Podcast: Grant Heslov on The Ides of March

Ryan Gosling in Ides of March.

Ryan Gosling in The Ides of March.

Known for his strong political views, actor George Clooney had been looking for a political thriller to write with screenwriter Grant Heslov since their collaboration on Good Night, and Good Luck. When they stumbled upon a play of presidential ambition, Farragut North, by Beau Willimon, they knew they found their project. The play became the basis for the film, The Ides of March, about an idealistic young political staffer who discovers just how corrupt the system can be.

The all-star cast includes Clooney, who also directs, Ryan Gosling as the idealist, Philip Seymour Hoffman, Evan Rachel Wood, Marisa Tomei, and Paul Giamatti.

Script sat down with Heslov to find out what it’s like to churn out pages with one of Hollywood’s biggest stars.

Podcast highlights:

  • “We wrote one of the final scenes first …”
  • “You need to know if your main character starts here, you need to know where he ends …”
  • “Our formula is to explain the minimal amount that the audience needs …”

Click below to listen:

11 thoughts on “Podcast: Grant Heslov on The Ides of March

  1. Angelina Stevens

    “The Ides of March” Stellar directing, excellent acting and a well crafted script makes this political thriller a must see film. Philip Seymour Hoffman delivered an outstanding performance! Evan Rachel Woods delivered the right mix of sexuality and innocence which made her character likable and yet an object of pity. George Clooney proved once again that he has what it takes to become an A list Director and the acting skills to stay on the A list. Real emotional moments leaped from the screen drawing the viewers deeper into the plot. Scenarios from this political drama could have easily played out in the corporate world where a thirst for power often leaves loyalty and morality in a dry barren forgotten place. Realism was the force of the day in this modern day drama. A sound script, an excellent cast as well as all around excellent performances is sure to lead to Golden Globes and Oscars nominations!

  2. Daniel Delago

    What I liked about ‘The Ides of March’ is that Ryan Gosling’s character, Stephen Meyers, goes through a distinct character arc in the film. It’s an obvious change in his personality by the end of the last scene. Today, there are so many bad scripts that do not properly develop the protagonist’s character. One movie in particular is Larry Crowne. Nia Vardalos co-wrote it with Tom Hanks. In my opinion, Larry Crowne is one of the worst scripts of 2011 because it simply is poor writing.

  3. MattWalterMattWalter

    Financially that makes sense. I’ve also heard of spec scripts by unknown writers getting financed because they managed to get a name-actor or director attached, but that’s certainly the exception – not the rule.

    So would you suggest unknown writers develop their original material into some other form (such as a graphic novel) before trying to make the leap onto the big screen? It’s crazy to think that a writer might have to adapt their own screenplay into a different medium just to eventually end up right back at the screenplay they originally wrote… I guess them’s the breaks for us “baby” writers.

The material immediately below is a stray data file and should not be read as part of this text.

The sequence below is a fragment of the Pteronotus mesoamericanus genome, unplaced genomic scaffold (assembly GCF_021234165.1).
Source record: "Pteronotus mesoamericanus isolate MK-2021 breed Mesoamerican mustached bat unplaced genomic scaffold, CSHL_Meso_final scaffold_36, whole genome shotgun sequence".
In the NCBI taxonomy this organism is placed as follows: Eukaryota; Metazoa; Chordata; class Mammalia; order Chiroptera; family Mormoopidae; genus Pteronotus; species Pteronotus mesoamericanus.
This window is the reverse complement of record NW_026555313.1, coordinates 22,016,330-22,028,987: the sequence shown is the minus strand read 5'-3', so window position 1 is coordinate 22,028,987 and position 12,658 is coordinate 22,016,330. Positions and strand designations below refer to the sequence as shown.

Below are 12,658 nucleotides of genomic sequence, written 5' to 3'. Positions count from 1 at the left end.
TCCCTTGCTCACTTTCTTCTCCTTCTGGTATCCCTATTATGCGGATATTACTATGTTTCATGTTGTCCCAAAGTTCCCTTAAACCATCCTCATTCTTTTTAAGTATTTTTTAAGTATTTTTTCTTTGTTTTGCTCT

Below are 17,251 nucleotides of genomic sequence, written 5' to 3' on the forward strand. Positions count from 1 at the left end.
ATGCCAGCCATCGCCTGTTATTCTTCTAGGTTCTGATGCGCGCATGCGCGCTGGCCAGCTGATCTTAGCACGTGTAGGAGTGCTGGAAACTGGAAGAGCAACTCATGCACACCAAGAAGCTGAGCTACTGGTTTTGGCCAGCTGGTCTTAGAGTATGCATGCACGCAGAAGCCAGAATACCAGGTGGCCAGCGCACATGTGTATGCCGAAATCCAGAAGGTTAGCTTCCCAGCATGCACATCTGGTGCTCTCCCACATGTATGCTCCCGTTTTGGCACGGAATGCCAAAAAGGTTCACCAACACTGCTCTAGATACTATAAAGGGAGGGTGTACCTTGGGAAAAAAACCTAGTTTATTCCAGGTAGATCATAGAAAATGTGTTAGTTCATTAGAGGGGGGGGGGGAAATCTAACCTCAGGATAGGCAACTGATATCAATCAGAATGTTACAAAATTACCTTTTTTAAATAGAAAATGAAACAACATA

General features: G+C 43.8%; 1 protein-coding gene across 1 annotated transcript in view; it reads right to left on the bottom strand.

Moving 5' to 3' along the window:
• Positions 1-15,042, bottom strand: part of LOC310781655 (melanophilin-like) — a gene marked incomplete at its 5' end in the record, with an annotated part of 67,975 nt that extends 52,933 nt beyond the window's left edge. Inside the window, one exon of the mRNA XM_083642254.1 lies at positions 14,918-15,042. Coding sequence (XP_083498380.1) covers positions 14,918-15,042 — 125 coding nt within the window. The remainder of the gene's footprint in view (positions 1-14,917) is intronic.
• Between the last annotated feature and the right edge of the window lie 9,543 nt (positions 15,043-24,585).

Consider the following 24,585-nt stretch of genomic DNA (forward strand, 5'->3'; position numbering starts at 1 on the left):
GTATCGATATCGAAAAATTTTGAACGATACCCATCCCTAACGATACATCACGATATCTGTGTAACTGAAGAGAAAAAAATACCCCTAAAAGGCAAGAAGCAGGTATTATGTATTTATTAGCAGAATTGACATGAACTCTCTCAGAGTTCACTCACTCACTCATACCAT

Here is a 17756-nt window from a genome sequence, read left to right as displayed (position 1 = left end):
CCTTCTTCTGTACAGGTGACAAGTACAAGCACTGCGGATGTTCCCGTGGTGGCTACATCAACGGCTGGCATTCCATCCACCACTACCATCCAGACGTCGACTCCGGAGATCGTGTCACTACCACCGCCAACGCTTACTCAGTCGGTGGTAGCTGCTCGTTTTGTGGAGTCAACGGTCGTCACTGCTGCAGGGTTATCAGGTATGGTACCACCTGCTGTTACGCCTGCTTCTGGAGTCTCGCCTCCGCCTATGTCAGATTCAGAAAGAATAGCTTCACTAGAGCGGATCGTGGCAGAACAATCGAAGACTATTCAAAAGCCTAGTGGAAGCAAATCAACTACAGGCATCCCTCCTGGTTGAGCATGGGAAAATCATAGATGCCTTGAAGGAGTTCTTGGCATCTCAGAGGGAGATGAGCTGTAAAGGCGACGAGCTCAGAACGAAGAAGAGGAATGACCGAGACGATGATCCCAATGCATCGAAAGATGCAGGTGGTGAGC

Thank you so much for taking the time to answer my questions, Jenna! You’re the best!

  4. Jenna MillyJenna Milly Post author

    Hi Matt, typically financiers who are making an investment on backing a film want to have some proof of how well it’s going to do… comics, novels, magazine articles all show the people with the $$ that someone might come to the box office to see the film, and therefore the investment might be a good one. When you’re an unknown writer and the story is spec — i.e. no source material — it’s a big gamble, and we’re talking millions…

  5. Jenna MillyJenna Milly Post author

    Great note Matt! I will look around for more spec writers, but truthfully, nowadays only a small percentage of films (less than 10% probably) are not from other source material…

  6. MattWalterMattWalter

    Thanks for another great interview Jenna!

    The part that stood out most to me was how he wrote the final scene first. I never allow myself to do that because a part of me feels as though screenwriting is a voyage and too often writers are so preoccupied with the destination, they forget the journey… along with the audience.

    This isn’t to say that there aren’t times when I desire to jump ahead and write the critical scene between my protagonist and antagonist, because I often do. I think every writer has that “all-too-important” scene they’re just itching to write. However, if a writer can abstain from leaping ahead in their script they might find the experience even more rewarding.

    Thanks again Jenna! Your podcasts are extremely insightful for all us beginners out there, so keep up the good work!

    P.S. – Lately you’ve interviewed lots of screenwriters who have written adaptations and there’s nothing wrong with that, but I was wondering if you could try and interview some more original screenplay writers. Sometimes it’s hard to relate to a writer who can option any great book/play with the bankroll of one Mr. George Clooney.

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